urban plant palette

This graphic is still a work in progress, but it represents my latest research and beginning phases of design.  This urban plant palette includes species already existing at Pruitt-Igoe and JNEM, St Louis street trees, and native plants from regional communities (including dry-mesic chert forests and riverfront forests).  The position of each plant represents its ideal moisture regime – with plants preferring relatively hydric conditions in the lower right-hand side, and plants preferring more xeric conditions to the upper left.  The veritcal lines represent each plant’s tolerances–the range of conditions in which the plant can survive.  (Many of the species on the right hand side are wetland species, and adapted to “bounce” – extremes of wet and dry.  Therefore, they have longer gray lines than the plants to the left.)   The green shapes represent each plant’s habit and foliage color.  The growth rate of each plant is also represented.  The pH tolerances of each plant are also represented – St Louis soils are often calcareous, or alkaline because of the large limestone deposits in the region.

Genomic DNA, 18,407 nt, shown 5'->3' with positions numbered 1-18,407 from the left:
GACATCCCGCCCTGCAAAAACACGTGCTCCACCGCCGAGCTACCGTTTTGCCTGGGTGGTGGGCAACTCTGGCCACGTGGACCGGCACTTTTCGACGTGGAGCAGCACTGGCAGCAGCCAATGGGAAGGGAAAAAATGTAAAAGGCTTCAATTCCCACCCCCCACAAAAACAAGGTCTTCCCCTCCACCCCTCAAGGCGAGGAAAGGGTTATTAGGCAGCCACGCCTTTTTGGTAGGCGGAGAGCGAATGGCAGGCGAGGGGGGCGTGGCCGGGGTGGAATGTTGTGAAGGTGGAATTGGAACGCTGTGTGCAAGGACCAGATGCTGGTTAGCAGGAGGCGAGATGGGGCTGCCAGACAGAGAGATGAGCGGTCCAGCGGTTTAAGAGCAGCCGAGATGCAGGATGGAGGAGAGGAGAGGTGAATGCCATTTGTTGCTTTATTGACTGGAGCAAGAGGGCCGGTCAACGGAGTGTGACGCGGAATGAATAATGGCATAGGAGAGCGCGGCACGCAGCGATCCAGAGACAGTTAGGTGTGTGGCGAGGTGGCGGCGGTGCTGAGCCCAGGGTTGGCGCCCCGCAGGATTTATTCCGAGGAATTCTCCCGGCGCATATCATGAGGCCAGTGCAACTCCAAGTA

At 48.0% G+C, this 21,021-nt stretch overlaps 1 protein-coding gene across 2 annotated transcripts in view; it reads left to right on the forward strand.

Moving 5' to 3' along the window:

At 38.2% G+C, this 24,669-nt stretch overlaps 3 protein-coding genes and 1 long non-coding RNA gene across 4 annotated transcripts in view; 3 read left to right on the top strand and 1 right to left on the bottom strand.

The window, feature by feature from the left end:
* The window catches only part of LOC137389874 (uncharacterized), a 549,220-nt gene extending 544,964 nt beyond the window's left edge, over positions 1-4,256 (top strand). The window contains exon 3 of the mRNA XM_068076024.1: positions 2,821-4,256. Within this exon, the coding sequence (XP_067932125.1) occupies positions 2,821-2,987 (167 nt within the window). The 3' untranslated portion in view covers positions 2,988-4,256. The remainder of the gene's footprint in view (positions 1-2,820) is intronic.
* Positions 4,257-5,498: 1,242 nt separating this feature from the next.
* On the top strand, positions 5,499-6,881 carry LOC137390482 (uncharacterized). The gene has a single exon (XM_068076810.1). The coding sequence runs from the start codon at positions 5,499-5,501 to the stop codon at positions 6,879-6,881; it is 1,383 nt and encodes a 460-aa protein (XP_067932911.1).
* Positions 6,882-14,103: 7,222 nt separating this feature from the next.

Using this diagram, it is possible to begin to imagine specific plant communities that are better adapted to the site conditions of JNEM or Pruitt-Igoe.  The tolerances of the plants also suggest that some plants may be well-suited to both sites, creating some continuity while still respecting (and perhaps even exaggerating?) differences.

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2 Responses to urban plant palette

  1. Pingback: soil testing – pH | Framing a Modern Mess

  2. Pingback: soil testing – N-P-K, pH | Framing a Modern Mess

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